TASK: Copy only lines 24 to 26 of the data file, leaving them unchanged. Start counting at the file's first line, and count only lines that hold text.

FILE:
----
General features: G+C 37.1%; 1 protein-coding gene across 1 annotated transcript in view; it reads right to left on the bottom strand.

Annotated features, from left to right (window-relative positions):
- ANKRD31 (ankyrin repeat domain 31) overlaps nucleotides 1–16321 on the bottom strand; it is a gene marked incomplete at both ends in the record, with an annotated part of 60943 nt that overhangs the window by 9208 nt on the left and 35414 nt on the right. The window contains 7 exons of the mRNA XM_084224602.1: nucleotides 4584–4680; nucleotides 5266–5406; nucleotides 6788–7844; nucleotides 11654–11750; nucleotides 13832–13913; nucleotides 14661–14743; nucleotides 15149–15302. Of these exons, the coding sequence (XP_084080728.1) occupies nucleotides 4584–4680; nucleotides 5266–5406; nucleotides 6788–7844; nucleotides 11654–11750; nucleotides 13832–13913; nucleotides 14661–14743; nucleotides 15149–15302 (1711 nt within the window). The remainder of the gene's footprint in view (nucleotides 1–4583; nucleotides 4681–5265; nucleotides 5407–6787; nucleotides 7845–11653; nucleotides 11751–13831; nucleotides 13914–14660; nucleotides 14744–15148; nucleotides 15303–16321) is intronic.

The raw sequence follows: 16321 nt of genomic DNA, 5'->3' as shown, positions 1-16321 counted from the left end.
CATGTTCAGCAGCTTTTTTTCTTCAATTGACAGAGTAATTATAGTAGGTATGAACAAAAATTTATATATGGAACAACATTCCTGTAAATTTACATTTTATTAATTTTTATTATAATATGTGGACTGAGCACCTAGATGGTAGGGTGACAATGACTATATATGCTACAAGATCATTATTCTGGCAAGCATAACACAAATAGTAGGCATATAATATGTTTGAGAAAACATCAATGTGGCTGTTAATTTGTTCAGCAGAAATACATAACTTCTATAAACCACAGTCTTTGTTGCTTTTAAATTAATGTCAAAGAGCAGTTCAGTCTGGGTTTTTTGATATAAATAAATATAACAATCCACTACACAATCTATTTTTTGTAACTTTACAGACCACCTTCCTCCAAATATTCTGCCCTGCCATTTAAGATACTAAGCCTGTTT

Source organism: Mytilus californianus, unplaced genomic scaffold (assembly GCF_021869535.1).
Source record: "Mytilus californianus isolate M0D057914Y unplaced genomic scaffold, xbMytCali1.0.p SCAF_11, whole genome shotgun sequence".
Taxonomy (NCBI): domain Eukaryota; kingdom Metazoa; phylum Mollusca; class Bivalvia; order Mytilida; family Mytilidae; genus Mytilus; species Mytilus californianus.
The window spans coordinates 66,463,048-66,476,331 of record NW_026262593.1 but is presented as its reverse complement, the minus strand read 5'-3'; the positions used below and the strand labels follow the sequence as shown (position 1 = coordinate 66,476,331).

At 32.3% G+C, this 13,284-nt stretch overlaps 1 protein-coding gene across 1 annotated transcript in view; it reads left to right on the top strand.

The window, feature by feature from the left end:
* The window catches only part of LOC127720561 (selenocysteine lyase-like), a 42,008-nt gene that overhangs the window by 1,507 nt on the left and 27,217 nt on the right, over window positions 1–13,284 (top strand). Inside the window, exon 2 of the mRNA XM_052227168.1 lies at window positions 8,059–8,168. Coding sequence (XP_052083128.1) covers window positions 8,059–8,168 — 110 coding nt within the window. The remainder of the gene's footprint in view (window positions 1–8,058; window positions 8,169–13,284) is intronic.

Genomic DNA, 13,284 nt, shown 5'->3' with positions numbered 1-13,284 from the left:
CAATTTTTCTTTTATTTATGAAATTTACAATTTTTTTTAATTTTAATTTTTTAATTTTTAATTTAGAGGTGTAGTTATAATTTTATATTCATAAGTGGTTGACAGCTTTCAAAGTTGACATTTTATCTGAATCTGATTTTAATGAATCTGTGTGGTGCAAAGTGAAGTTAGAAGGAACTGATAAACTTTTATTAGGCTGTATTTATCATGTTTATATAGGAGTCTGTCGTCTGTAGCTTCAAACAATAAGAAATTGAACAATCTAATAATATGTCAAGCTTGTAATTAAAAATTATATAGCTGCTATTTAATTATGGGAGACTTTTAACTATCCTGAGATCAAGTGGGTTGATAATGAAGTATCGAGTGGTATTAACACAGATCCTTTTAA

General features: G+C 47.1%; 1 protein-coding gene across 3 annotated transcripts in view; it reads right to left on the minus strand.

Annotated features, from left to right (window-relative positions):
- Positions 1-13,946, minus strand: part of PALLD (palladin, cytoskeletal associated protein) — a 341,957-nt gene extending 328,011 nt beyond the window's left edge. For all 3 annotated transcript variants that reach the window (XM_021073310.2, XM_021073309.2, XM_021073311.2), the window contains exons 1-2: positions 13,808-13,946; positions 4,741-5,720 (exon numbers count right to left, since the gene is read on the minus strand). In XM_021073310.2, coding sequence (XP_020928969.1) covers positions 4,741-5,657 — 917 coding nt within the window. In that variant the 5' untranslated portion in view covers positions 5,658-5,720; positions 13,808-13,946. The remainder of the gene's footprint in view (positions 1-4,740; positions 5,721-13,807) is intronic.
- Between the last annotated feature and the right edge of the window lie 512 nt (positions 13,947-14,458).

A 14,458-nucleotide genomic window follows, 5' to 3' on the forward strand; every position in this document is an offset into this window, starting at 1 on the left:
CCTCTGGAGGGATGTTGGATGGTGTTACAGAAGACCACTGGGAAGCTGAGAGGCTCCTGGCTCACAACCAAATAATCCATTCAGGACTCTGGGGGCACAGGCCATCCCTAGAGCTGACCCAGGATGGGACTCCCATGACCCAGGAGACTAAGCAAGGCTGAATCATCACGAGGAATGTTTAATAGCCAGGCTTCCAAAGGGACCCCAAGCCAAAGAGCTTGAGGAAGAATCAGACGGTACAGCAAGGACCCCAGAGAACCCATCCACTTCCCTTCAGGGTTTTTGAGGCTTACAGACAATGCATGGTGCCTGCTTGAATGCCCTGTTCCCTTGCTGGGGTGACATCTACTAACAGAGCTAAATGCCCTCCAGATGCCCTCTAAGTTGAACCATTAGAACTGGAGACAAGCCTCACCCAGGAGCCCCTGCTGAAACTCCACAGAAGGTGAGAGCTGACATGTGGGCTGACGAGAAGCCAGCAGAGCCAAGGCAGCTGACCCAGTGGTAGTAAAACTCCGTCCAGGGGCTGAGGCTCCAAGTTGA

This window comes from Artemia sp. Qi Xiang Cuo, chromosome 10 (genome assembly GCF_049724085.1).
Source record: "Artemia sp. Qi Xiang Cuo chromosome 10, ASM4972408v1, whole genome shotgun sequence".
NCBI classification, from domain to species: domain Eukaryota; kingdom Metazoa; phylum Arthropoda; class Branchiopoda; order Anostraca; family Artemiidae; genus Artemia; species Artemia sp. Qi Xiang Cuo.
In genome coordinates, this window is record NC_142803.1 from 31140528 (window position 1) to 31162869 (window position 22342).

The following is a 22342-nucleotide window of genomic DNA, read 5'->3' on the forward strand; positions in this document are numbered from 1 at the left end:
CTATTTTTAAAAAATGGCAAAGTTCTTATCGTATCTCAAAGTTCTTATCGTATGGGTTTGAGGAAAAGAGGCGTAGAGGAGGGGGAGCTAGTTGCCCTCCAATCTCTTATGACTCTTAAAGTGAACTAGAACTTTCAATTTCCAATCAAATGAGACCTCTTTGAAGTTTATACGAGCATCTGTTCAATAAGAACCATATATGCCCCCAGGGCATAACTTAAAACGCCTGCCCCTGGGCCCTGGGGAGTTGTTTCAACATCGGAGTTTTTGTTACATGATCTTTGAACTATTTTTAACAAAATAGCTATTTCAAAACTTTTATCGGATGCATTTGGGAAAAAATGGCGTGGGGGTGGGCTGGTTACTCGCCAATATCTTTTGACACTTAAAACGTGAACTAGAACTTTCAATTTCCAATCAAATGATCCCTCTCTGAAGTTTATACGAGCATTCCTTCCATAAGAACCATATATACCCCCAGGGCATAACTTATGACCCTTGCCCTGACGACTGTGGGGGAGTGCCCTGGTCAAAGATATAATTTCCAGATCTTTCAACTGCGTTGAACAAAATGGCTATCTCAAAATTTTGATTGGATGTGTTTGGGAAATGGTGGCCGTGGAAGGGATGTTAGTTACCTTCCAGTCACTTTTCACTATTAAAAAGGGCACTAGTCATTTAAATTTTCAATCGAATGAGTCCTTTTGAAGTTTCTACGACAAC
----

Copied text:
In genome coordinates, this window is record NC_142803.1 from 31140528 (window position 1) to 31162869 (window position 22342).

The following is a 22342-nucleotide window of genomic DNA, read 5'->3' on the forward strand; positions in this document are numbered from 1 at the left end:
CTATTTTTAAAAAATGGCAAAGTTCTTATCGTATCTCAAAGTTCTTATCGTATGGGTTTGAGGAAAAGAGGCGTAGAGGAGGGGGAGCTAGTTGCCCTCCAATCTCTTATGACTCTTAAAGTGAACTAGAACTTTCAATTTCCAATCAAATGAGACCTCTTTGAAGTTTATACGAGCATCTGTTCAATAAGAACCATATATGCCCCCAGGGCATAACTTAAAACGCCTGCCCCTGGGCCCTGGGGAGTTGTTTCAACATCGGAGTTTTTGTTACATGATCTTTGAACTATTTTTAACAAAATAGCTATTTCAAAACTTTTATCGGATGCATTTGGGAAAAAATGGCGTGGGGGTGGGCTGGTTACTCGCCAATATCTTTTGACACTTAAAACGTGAACTAGAACTTTCAATTTCCAATCAAATGATCCCTCTCTGAAGTTTATACGAGCATTCCTTCCATAAGAACCATATATACCCCCAGGGCATAACTTATGACCCTTGCCCTGACGACTGTGGGGGAGTGCCCTGGTCAAAGATATAATTTCCAGATCTTTCAACTGCGTTGAACAAAATGGCTATCTCAAAATTTTGATTGGATGTGTTTGGGAAATGGTGGCCGTGGAAGGGATGTTAGTTACCTTCCAGTCACTTTTCACTATTAAAAAGGGCACTAGTCATTTAAATTTTCAATCGAATGAGTCCTTTTGAAGTTTCTACGACAAC